+ 1-dodecanol [5,6] at (a) 313 K and (b) 353 K

The effect of the co-solvency is also clear
when considering the phase equilibria measurements and the resultant Gibbs
phase diagram plots. The results show that for both the CO2 +
n-dodecane + 1-decanol [2] and CO2 + n-tetradecane + 1-decanol [3]
system close to the total solubility pressure, two regions of immiscibility
occur (See Figure 2). The split of the regions of immiscibility are believed to
be a result of the n-alkane – 1-alcohol molecular interaction.

Figure 2: Ternary Gibbs phase diagram
of the system CO2 + n-tetradecane + 1-decanol at 328 k and (a) 8.0
and (b) 8.4 MPa [3]

Additionally when considering the relative
solubility of n-tetradecane to 1-decanol it is seen that at high 1-alcohol
concentrations the n-alkane will be enriched in the extract while at low
1-alcohol concentrations, the 1-alcohol will be enriched (See Figure 3). Similar
results are seen for other systems. A pinch point therefore exists, similar to
an azeotrope. Fortunately, as seen in Figure 3, the pinch is temperature and
pressure sensitive and the pinch point can be overcome using a two stage
separation process, similar to pressure swing azeotropic distillation.

Figure 3: Relative solubility of
n-tetradecane – 1-dodecanol separation using high pressure CO2 as
separation medium as a function of pressure and compositions (g n-tetradecane
per g (n-tetradecane + 1-decanol)) at various temperatures [3]

The results from this investigation have
shown that binary data alone cannot provide sufficient information on the
thermodynamic behaviour of a CO2 + n-alkane + 1-alcohol system to
allow for the design of a separation process. The molecular interactions
between the n-alkane and 1-alcohol are significant and result in a
temperature/pressure dependent azeotrope.

The current analysis has been conducted on
selected CO2 + n-alkane + 1-alcohol systems. All these systems have
a varying degree of co-solvency. It therefore appears as if there is a range
where the n‑alkane + 1-alcohol solute-solute interactions results in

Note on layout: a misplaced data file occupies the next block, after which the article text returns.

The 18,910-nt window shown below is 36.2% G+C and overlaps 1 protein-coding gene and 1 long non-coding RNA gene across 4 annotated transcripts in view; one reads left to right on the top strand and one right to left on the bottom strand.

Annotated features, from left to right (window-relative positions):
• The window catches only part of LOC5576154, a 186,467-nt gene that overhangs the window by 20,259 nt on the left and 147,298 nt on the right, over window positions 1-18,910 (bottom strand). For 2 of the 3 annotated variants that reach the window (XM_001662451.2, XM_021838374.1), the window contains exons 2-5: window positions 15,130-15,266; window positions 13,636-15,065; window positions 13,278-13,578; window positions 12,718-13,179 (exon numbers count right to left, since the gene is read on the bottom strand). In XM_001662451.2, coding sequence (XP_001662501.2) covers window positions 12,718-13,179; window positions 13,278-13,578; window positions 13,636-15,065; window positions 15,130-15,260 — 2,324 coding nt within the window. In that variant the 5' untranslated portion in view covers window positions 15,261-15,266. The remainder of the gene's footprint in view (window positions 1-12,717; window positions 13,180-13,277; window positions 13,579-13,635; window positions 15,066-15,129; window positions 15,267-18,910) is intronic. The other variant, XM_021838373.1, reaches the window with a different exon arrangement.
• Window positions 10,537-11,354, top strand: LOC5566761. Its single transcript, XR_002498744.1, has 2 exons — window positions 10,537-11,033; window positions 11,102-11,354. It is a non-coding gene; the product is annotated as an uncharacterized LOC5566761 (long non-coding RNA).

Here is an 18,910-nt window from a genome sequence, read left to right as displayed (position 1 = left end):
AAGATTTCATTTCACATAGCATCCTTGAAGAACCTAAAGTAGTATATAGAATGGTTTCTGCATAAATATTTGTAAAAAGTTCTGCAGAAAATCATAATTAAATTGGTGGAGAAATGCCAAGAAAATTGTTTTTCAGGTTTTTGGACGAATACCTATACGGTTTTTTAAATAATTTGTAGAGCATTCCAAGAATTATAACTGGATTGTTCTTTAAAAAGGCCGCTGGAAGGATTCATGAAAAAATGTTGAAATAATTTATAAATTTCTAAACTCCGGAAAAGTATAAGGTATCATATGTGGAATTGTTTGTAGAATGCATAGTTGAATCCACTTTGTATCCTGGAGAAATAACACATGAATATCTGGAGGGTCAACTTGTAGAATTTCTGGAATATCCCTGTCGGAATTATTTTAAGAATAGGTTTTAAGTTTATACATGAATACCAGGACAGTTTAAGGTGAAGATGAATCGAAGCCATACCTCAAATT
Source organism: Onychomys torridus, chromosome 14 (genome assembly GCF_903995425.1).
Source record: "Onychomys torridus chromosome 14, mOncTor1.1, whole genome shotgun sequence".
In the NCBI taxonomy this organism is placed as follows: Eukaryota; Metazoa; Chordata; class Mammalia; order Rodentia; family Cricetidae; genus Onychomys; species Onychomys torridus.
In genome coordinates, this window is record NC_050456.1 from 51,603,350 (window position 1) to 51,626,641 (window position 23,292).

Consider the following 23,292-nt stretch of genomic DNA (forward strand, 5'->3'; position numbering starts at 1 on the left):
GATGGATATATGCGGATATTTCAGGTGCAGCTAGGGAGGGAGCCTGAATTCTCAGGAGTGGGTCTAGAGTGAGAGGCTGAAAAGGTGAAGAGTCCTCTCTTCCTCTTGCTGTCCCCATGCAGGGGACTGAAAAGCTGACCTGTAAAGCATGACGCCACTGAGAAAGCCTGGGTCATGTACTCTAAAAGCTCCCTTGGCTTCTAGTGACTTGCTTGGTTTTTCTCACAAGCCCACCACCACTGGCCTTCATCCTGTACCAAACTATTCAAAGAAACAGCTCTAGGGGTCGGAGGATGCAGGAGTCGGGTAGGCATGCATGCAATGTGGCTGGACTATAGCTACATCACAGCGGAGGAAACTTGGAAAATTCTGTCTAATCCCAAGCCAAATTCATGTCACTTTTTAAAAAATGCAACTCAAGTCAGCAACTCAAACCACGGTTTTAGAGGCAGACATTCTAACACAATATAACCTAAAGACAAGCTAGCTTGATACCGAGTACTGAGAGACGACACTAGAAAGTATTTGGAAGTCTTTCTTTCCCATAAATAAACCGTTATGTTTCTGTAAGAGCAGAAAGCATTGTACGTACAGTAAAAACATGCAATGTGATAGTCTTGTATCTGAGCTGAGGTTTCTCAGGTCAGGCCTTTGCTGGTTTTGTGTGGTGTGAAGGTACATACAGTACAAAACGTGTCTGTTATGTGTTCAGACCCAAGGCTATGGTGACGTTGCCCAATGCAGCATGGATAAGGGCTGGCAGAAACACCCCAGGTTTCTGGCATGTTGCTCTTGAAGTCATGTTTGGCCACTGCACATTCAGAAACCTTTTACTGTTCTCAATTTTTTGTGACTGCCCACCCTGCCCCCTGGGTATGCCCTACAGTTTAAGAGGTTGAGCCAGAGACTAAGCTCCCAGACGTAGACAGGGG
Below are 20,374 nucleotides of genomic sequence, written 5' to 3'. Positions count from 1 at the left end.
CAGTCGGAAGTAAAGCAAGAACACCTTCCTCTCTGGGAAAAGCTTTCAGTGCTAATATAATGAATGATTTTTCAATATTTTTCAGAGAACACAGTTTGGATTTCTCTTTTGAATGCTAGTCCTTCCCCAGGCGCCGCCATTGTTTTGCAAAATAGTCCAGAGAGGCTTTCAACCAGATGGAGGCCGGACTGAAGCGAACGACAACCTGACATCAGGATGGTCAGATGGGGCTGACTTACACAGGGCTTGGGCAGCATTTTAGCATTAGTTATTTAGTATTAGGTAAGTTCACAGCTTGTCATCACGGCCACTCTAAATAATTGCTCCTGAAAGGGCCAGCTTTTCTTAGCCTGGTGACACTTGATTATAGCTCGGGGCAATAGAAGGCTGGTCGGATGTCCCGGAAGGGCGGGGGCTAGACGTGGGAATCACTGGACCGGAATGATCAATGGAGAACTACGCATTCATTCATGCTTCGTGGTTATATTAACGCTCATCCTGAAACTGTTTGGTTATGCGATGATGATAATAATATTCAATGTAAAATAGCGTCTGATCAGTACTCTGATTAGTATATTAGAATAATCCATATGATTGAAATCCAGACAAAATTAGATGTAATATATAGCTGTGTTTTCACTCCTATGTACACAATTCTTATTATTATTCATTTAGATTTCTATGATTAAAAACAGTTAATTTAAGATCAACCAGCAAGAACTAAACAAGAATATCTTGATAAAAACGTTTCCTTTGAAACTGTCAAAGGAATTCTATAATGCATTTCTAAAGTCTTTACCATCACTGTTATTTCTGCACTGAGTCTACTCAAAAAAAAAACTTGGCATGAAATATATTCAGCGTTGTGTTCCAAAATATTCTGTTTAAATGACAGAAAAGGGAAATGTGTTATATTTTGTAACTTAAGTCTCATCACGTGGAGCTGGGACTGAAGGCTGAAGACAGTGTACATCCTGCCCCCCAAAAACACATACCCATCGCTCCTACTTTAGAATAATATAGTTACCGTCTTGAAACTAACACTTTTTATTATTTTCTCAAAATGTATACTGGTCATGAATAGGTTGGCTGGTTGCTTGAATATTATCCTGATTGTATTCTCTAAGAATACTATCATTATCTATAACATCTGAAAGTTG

co-solvency. Measurement of further ternary data is recommended to clearly
define the combinations of n-alkanes and 1‑alcohols where co-solvency is
present and the conditions where co-solvency occurs.

Additionally, to date thermodynamic models
struggle to model these type of systems. Further work will thus also focus on
improvement of models to provide a better predict or correlate the data,
especially representation of the composition of the co-existing phases.


[1]   Patton C. L., Kisler S. H., Luks K. D., Multiphase Equilibrium
Behavior of a Mixture of Carbon Dioxide, 1-Decanol, and n-Tetradecane, in:
Supercritical Fluid Engineering Science, American Chemical Society, 1992: pp.

[2]   F.C. v. N. Fourie, High pressure phase behaviour of detergent
range alcohols and alkanes, PhD Thesis in Chemical Engineering, Stellenbosch
University, 2018.

[3]   M. Ferreira, Phase Equilibria & Thermodynamic Modelling of
the Ternary System CO2 + 1-Decanol + n-Tetradecane, PhD Thesis in
Chemical Engineering, Stellenbosch University, 2018.

[4]   S.P. Nortje, C.. Schwarz, Experimental Measurements and
Thermodynamic Modelling of the Phase Behaviour of  n-Tetradecane + 1-Dodecanol
in Supercritical Fluids, in: 15th European Meeting on Supercritical Fluids,

[5]   G.J.K. Bonthuys, Separation of 1-dodecanol and n-tetradecane
through supercritical extraction, Masters Thesis in Chemical Engineering,
Stellenbosch University, 2008.

[6]   A. Kordikowski, G.M. Schneider, Fluid phase equilibria of
binary and ternary mixtures of supercritical carbon dioxide with low-volatility
organic substances up to 100 MPa and 393 K: c, Fluid Phase Equilibria. 90
(1993) 149–162.